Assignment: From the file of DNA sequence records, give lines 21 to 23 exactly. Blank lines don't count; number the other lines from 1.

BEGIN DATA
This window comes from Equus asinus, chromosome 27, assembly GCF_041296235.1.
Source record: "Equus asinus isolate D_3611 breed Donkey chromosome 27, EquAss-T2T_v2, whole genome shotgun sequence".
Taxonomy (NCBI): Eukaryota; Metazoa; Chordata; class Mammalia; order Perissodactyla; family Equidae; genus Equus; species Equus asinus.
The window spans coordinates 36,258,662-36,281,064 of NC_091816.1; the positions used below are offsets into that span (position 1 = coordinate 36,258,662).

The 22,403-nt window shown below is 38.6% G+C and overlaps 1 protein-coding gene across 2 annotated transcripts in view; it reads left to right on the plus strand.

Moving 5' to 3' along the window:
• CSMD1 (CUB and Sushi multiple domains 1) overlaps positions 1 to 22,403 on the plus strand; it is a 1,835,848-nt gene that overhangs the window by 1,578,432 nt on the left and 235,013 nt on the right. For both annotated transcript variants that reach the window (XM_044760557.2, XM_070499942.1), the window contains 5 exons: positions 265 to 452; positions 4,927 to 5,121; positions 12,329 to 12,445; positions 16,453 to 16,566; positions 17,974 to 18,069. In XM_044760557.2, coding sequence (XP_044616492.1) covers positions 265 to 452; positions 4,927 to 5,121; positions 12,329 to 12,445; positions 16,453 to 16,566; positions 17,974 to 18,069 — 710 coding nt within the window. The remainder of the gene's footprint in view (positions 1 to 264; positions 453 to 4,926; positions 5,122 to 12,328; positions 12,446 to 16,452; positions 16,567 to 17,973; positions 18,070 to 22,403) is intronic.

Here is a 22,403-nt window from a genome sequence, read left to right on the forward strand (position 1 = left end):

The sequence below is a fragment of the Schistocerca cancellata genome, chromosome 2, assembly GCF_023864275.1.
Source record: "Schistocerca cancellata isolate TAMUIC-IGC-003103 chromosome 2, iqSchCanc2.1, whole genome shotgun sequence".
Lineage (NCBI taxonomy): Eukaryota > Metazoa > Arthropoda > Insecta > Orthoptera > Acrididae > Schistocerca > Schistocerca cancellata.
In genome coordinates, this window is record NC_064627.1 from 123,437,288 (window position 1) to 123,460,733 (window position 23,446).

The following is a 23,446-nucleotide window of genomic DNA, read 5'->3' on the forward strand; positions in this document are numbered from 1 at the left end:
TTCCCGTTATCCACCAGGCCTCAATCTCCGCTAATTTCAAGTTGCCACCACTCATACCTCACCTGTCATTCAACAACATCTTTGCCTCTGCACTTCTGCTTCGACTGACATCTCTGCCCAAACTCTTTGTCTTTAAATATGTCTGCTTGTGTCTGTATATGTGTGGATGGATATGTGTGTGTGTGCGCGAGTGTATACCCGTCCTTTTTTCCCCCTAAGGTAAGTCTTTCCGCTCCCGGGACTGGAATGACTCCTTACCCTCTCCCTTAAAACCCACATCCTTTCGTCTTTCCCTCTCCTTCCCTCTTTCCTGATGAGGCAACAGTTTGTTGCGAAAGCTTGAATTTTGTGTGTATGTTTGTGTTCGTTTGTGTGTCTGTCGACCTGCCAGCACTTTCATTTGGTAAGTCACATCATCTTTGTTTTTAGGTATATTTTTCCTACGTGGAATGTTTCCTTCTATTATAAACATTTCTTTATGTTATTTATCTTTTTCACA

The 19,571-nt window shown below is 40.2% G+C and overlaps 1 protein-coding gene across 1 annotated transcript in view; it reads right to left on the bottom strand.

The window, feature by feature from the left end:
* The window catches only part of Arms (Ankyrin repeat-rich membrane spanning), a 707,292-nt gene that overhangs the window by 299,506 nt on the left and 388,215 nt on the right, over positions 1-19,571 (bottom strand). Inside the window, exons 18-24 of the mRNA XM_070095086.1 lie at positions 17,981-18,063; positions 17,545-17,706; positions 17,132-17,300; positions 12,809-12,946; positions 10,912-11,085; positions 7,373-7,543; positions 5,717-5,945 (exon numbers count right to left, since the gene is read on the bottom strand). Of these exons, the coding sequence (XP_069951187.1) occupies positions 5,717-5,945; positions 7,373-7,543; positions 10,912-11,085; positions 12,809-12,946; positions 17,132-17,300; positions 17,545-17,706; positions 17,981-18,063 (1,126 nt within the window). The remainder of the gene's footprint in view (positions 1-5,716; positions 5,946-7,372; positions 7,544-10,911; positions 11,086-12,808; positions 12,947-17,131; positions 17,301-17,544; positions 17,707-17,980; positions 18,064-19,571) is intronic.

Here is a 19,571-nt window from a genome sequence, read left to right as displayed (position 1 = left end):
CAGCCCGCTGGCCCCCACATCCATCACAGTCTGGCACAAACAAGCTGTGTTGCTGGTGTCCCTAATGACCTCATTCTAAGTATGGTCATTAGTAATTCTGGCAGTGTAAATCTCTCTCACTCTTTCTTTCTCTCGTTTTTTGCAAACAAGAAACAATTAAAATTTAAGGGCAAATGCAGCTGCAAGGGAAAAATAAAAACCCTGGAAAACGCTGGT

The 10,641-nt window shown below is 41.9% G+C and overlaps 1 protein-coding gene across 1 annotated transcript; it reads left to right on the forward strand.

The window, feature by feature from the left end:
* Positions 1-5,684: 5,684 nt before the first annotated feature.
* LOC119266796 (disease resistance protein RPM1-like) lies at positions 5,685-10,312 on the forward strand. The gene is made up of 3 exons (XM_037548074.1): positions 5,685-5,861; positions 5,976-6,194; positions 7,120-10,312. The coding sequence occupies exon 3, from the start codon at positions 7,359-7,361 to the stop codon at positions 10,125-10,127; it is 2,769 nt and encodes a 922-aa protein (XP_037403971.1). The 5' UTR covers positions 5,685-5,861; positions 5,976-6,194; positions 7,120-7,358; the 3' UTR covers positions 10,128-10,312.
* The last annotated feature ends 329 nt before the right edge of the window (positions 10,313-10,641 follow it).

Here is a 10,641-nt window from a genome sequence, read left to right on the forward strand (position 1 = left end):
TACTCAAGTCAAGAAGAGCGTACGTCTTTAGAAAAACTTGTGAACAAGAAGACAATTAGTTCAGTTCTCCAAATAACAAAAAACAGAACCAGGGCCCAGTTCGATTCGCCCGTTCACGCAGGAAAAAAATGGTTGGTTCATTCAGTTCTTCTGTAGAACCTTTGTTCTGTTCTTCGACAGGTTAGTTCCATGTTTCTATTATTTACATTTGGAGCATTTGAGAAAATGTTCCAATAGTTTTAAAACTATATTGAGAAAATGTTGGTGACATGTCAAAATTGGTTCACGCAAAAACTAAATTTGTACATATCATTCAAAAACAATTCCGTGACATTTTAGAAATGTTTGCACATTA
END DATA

The window, feature by feature from the left end:
* Positions 1-5,684: 5,684 nt before the first annotated feature.
* LOC119266796 (disease resistance protein RPM1-like) lies at positions 5,685-10,312 on the forward strand. The gene is made up of 3 exons (XM_037548074.1): positions 5,685-5,861; positions 5,976-6,194; positions 7,120-10,312. The coding sequence occupies exon 3, from the start codon at positions 7,359-7,361 to the stop codon at positions 10,125-10,127; it is 2,769 nt and encodes a 922-aa protein (XP_037403971.1). The 5' UTR covers positions 5,685-5,861; positions 5,976-6,194; positions 7,120-7,358; the 3' UTR covers positions 10,128-10,312.